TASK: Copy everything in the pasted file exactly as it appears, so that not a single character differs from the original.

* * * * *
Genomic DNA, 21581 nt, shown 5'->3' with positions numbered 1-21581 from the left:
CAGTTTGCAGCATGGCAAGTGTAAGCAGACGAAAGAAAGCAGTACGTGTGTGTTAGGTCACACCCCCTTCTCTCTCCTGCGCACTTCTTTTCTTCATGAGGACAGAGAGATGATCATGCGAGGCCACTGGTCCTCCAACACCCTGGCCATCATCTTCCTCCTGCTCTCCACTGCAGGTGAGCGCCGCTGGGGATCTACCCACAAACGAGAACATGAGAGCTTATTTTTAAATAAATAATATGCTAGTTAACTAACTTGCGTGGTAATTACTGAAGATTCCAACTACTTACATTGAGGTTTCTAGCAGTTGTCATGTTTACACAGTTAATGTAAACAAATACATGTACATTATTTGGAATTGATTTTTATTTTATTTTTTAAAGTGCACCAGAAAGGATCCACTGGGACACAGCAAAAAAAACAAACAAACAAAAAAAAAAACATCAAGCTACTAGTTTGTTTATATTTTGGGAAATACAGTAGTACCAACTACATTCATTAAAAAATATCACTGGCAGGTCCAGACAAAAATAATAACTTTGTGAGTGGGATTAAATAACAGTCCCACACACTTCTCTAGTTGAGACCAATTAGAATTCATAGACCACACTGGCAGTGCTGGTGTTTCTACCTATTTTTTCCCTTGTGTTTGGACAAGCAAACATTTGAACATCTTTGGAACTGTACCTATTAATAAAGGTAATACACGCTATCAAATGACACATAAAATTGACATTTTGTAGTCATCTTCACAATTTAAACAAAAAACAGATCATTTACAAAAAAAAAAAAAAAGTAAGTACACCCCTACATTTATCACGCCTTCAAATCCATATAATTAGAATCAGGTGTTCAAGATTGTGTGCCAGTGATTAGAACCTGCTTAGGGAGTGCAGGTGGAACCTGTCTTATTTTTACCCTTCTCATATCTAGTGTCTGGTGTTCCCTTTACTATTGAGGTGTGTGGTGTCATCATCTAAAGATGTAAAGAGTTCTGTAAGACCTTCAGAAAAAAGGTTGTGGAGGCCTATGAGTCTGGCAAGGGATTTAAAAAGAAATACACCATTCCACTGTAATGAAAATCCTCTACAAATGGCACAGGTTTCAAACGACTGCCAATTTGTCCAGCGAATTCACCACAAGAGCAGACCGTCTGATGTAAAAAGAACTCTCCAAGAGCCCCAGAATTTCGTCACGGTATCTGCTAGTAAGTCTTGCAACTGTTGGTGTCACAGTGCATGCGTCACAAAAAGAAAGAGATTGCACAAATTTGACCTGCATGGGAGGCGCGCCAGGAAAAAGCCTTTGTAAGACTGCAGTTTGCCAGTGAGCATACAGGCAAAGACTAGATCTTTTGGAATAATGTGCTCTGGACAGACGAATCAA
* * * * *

Genomic DNA, 21581 nt, shown 5'->3' with positions numbered 1-21581 from the left:
CAGTTTGCAGCATGGCAAGTGTAAGCAGACGAAAGAAAGCAGTACGTGTGTGTTAGGTCACACCCCCTTCTCTCTCCTGCGCACTTCTTTTCTTCATGAGGACAGAGAGATGATCATGCGAGGCCACTGGTCCTCCAACACCCTGGCCATCATCTTCCTCCTGCTCTCCACTGCAGGTGAGCGCCGCTGGGGATCTACCCACAAACGAGAACATGAGAGCTTATTTTTAAATAAATAATATGCTAGTTAACTAACTTGCGTGGTAATTACTGAAGATTCCAACTACTTACATTGAGGTTTCTAGCAGTTGTCATGTTTACACAGTTAATGTAAACAAATACATGTACATTATTTGGAATTGATTTTTATTTTATTTTTTAAAGTGCACCAGAAAGGATCCACTGGGACACAGCAAAAAAAACAAACAAACAAAAAAAAAAACATCAAGCTACTAGTTTGTTTATATTTTGGGAAATACAGTAGTACCAACTACATTCATTAAAAAATATCACTGGCAGGTCCAGACAAAAATAATAACTTTGTGAGTGGGATTAAATAACAGTCCCACACACTTCTCTAGTTGAGACCAATTAGAATTCATAGACCACACTGGCAGTGCTGGTGTTTCTACCTATTTTTTCCCTTGTGTTTGGACAAGCAAACATTTGAACATCTTTGGAACTGTACCTATTAATAAAGGTAATACACGCTATCAAATGACACATAAAATTGACATTTTGTAGTCATCTTCACAATTTAAACAAAAAACAGATCATTTACAAAAAAAAAAAAAAAGTAAGTACACCCCTACATTTATCACGCCTTCAAATCCATATAATTAGAATCAGGTGTTCAAGATTGTGTGCCAGTGATTAGAACCTGCTTAGGGAGTGCAGGTGGAACCTGTCTTATTTTTACCCTTCTCATATCTAGTGTCTGGTGTTCCCTTTACTATTGAGGTGTGTGGTGTCATCATCTAAAGATGTAAAGAGTTCTGTAAGACCTTCAGAAAAAAGGTTGTGGAGGCCTATGAGTCTGGCAAGGGATTTAAAAAGAAATACACCATTCCACTGTAATGAAAATCCTCTACAAATGGCACAGGTTTCAAACGACTGCCAATTTGTCCAGCGAATTCACCACAAGAGCAGACCGTCTGATGTAAAAAGAACTCTCCAAGAGCCCCAGAATTTCGTCACGGTATCTGCTAGTAAGTCTTGCAACTGTTGGTGTCACAGTGCATGCGTCACAAAAAGAAAGAGATTGCACAAATTTGACCTGCATGGGAGGCGCGCCAGGAAAAAGCCTTTGTAAGACTGCAGTTTGCCAGTGAGCATACAGGCAAAGACTAGATCTTTTGGAATAATGTGCTCTGGACAGACGAATCAA